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*From*: Paul Schlie <schlie at comcast dot net>*To*: Robert Dewar <dewar at adacore dot com>*Cc*: Florian Weimer <fw at deneb dot enyo dot de>,Andrew Pinski <pinskia at physics dot uc dot edu>,GCC List <gcc at gcc dot gnu dot org>,<bosch at gnat dot com>*Date*: Wed, 08 Jun 2005 09:39:33 -0400*Subject*: Re: Ada front-end depends on signed overflow

> From: Robert Dewar <dewar@adacore.com> > Paul Schlie wrote: > >> - yes, it certainly enables an implementation to generate more efficient >> code which has no required behavior; so in effect basically produce more >> efficient programs which don't reliably do anything in particular; which >> doesn't seem particularly useful? > > You keep saying this over and over, but it does not make it true. Once > again, the whole idea of making certain constructs undefined, is to > ensure that efficient code can be generated for well defined constructs. - Can you give an example of an operation which may yield an undefined non-deterministic result which is reliably useful for anything? >> - Essentially yes; as FP is an approximate not absolute representation >> of a value, therefore seems reasonable to accept optimizations which >> may result in some least significant bits of ambiguity. > > Rubbish, this shows a real misunderstanding of floating-point. FP values > are not "approximations", they are well defined values in a system of > arithmetic with precisely defined semantics, just as well defined as > integer operations. Any compiler that followed your misguided ideas > above would be a real menace and completely useless for any serious > fpt work. - I'm sorry I wasn't aware that C/C++ for example specified the bit exact representation and semantic requirements for FP. (possibly because it's not defined as being so?) What's silly, is claiming that such operations are bit exact when even something as basic as their representational base radix number systems isn't even defined by the standard, nor need necessarily be the same between different FP types; thereby an arbitrary value is never always guaranteed to exactly representable as an FP value in all implementations (therefore test for equivalence with an arbitrary value is equally ambiguous, as would any operations on that value, unless it is known that within a particular implementation that it's value and any resulting intermediate operation values are correspondingly precisely representable, which is both implementation and target specific, although hopefully constrained to be as closely approximated as possible within it's representational constraints.) > As it is, the actual situation is that most serious fpt programmers > find themselves in the same position you are with integer arithmetic. > They often don't like the freedom given by the language to e.g. allow > extra precision (although they tend to be efficiency hungry, so one > doesn't know in practice that this is what they really want, since they > want it without paying for it, and they don't know how much they would > have to pay :-) - Agreed, therefore because FP is inherently an imprecise representation, and bit exact equivalences between arbitrary real numbers and their representational form is not warranted, therefore should never be relied upon; therefore seems reasonable to enable optimizations which may alter the computed results as long as they are reasonably known to constrain the result's divergence to some few number least significant bits of precision. (as no arbitrary value is warranted to be representable, with the possible exception of some implementation/target specific whole number integer values, but who's overflow semantics are also correspondingly undefined.) >> Where integer operations are relied upon for state representations, >> which are in general must remain precisely and deterministically >> calculated, as otherwise catastrophic semantic divergences may result. > > Nonsense, losing the last bit in an FP value can be fatal to many algorithms. > Indeed, some languages allow what seems to FP programmers to be too much > freedom, but not for a moment can a compiler writer contemplate doing an > optimization which is not allowed. For instance, in general replacing > (a+b)+c by a+(b+c) is an absolute no-no in most languages. - only if it's naively relied upon to be precise to some arbitrary precision, which as above is not warranted in general, so an algorithm's implementation should not assume it to be in general, as given in your example, neither operation is warranted to compute to an equivalent value in any two arbitrary implementations (although hopefully consistent within their respective implementations). >> - No, exactly the opposite, the definition of an order of evaluation >> eliminates ambiguities, it does not prohibit anything other than the >> compiler applying optimizations which would otherwise alter the meaning >> of the specified expression. > > No, the optimizations do not alter the meaning of any C expression. If the > meaning is undefined, then - yes I understand C/C++ etc. has chosen to define overflow and evaluation order (among a few other things) as being undefined. > a) the programmer should not have written this rubbish. - or the language need not have enabled a potentially well defined expression to be turned into rubbish by enabling an implementation to do things like arbitrarily evaluate interdependent sub-expressions in arbitrary orders, or not require an implementation to at least optimize expressions consistently with their target's native semantics. > b) any optimization leaves the semantics undefined, and hence unchanged. - agreed, an operation defined as being undefined enables an implementation to produce an arbitrary result (which therefore is reliably useless).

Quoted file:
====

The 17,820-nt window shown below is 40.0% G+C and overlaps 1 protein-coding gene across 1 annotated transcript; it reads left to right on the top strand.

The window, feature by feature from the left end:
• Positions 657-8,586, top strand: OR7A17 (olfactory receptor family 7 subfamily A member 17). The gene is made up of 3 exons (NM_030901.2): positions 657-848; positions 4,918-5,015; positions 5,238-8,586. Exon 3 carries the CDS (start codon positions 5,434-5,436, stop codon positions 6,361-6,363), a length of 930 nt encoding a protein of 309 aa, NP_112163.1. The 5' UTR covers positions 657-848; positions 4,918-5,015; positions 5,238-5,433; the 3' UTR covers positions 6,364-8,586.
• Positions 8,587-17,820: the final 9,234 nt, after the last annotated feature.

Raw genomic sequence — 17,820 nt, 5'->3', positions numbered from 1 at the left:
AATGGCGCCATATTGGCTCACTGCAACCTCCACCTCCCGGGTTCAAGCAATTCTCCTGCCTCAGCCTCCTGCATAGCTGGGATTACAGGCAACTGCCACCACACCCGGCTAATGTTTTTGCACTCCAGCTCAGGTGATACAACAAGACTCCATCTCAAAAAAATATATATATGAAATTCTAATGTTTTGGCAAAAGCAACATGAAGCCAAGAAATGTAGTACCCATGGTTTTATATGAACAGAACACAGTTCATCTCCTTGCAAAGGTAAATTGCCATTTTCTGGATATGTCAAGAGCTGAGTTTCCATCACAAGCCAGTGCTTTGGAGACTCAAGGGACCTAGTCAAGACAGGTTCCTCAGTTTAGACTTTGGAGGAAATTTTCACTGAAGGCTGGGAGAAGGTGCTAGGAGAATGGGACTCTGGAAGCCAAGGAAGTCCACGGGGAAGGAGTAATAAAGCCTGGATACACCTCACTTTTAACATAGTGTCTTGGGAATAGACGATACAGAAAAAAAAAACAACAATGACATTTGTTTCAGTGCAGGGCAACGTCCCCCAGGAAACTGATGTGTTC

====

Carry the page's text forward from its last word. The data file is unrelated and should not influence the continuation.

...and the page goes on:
**Follow-Ups**:**RE: Ada front-end depends on signed overflow***From:*Dave Korn

**Re: Ada front-end depends on signed overflow***From:*Robert Dewar

**Re: Ada front-end depends on signed overflow***From:*Lassi A . Tuura

**Re: Ada front-end depends on signed overflow***From:*Bernd Schmidt

**References**:**Re: Ada front-end depends on signed overflow***From:*Robert Dewar